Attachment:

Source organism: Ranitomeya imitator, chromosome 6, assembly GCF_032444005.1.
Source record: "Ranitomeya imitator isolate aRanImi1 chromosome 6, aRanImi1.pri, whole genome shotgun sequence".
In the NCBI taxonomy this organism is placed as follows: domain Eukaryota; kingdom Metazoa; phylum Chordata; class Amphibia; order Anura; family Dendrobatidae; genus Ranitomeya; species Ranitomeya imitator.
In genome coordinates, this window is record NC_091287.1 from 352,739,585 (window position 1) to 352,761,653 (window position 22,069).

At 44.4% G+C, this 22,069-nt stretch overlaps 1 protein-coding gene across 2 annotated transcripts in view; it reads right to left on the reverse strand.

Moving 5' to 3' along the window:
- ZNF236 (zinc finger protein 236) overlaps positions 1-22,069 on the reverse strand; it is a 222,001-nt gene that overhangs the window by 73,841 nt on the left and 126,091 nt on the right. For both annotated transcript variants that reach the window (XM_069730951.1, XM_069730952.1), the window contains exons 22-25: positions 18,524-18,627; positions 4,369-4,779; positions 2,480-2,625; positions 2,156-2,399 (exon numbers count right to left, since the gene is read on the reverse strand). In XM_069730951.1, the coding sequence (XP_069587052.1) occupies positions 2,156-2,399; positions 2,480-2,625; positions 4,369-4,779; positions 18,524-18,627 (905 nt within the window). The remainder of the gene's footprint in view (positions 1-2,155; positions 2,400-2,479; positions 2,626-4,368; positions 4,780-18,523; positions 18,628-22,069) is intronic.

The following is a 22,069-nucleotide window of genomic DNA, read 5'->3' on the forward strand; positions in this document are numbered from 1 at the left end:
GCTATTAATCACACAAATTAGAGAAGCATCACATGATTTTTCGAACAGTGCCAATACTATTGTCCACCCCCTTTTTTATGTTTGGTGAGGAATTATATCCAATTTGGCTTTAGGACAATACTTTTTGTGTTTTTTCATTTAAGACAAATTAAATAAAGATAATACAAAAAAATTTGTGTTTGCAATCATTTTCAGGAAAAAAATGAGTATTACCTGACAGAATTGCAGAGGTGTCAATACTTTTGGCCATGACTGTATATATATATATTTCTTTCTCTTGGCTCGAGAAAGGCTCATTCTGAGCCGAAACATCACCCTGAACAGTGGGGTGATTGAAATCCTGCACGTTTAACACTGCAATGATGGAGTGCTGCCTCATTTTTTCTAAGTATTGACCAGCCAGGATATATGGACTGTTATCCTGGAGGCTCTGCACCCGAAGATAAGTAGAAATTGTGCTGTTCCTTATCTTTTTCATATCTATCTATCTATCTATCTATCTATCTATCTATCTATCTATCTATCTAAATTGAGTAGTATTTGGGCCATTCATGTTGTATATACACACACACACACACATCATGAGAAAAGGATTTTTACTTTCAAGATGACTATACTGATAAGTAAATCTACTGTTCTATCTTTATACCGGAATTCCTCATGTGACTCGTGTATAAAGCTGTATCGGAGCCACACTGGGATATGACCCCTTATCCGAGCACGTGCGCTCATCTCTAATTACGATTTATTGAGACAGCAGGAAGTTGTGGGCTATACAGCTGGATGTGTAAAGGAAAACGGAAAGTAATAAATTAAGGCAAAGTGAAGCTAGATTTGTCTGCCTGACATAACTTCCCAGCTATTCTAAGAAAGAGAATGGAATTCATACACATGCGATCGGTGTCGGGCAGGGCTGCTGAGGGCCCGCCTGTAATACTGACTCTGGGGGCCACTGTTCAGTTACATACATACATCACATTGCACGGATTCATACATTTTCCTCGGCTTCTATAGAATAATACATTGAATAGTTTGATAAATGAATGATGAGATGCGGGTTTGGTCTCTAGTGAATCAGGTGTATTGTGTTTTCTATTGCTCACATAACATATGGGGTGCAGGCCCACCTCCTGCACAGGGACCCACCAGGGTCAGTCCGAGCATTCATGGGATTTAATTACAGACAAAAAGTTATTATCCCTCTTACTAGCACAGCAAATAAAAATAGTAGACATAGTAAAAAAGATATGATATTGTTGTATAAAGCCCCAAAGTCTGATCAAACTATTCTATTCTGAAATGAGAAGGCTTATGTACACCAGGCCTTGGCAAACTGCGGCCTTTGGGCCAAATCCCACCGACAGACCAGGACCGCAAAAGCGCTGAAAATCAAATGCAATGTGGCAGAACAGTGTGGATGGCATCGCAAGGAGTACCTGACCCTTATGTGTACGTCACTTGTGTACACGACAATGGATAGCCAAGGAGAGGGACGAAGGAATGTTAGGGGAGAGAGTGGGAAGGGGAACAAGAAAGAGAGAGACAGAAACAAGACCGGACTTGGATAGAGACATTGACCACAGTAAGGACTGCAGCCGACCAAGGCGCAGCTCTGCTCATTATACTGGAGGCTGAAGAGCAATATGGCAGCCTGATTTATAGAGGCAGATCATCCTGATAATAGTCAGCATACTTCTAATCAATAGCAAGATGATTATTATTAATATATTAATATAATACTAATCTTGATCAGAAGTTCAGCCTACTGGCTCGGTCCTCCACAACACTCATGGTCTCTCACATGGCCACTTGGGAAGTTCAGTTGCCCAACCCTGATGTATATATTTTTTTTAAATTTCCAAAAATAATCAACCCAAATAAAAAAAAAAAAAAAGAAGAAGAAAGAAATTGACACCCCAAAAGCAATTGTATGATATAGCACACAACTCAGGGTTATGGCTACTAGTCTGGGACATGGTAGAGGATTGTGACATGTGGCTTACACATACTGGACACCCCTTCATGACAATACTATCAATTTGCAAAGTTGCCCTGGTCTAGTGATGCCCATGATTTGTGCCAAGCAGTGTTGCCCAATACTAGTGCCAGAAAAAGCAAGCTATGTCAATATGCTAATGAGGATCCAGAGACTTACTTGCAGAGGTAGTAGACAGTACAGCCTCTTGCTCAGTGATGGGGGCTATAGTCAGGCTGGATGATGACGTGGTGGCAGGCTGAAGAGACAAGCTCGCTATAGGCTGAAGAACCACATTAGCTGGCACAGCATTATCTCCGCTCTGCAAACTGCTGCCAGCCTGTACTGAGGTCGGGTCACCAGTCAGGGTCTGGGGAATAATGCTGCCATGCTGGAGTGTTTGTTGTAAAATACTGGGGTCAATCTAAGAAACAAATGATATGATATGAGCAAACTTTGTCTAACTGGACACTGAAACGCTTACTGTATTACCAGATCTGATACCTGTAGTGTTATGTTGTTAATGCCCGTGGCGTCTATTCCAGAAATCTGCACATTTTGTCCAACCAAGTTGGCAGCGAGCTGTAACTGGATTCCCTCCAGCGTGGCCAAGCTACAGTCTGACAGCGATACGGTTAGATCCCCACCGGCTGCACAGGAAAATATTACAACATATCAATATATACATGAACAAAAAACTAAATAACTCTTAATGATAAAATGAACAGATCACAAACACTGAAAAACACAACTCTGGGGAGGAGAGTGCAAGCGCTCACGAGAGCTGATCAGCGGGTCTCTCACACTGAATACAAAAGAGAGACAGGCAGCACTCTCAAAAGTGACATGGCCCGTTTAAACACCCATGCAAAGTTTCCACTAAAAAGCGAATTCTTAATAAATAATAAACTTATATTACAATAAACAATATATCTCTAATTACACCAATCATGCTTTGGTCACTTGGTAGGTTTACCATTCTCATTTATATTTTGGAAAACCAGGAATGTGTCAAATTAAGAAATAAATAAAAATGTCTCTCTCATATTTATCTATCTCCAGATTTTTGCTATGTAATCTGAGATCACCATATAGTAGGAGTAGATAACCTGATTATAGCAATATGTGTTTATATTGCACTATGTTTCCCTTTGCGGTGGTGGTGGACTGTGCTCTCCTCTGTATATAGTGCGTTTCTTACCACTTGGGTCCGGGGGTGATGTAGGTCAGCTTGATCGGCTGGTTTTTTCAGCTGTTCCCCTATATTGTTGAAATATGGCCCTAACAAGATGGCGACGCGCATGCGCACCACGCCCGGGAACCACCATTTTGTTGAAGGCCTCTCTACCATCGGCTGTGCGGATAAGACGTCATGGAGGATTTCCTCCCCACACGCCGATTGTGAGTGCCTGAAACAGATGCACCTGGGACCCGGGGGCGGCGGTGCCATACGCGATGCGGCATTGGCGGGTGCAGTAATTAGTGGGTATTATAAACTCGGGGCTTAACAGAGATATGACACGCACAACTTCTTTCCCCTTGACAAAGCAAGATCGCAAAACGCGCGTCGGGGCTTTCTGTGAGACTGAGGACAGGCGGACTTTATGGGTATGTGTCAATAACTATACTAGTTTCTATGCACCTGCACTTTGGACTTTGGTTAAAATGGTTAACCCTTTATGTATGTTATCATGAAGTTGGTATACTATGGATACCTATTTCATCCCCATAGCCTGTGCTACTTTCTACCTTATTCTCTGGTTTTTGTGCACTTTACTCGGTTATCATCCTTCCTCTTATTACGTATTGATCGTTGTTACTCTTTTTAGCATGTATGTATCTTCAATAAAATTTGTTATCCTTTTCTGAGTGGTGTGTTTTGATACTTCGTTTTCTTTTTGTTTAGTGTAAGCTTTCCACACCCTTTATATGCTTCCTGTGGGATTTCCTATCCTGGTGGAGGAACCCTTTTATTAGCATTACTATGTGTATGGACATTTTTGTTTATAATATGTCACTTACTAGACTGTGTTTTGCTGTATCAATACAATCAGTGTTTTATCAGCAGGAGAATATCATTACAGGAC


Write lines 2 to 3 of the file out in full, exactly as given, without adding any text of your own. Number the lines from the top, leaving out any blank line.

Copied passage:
Source record: "Ranitomeya imitator isolate aRanImi1 chromosome 6, aRanImi1.pri, whole genome shotgun sequence".
In the NCBI taxonomy this organism is placed as follows: domain Eukaryota; kingdom Metazoa; phylum Chordata; class Amphibia; order Anura; family Dendrobatidae; genus Ranitomeya; species Ranitomeya imitator.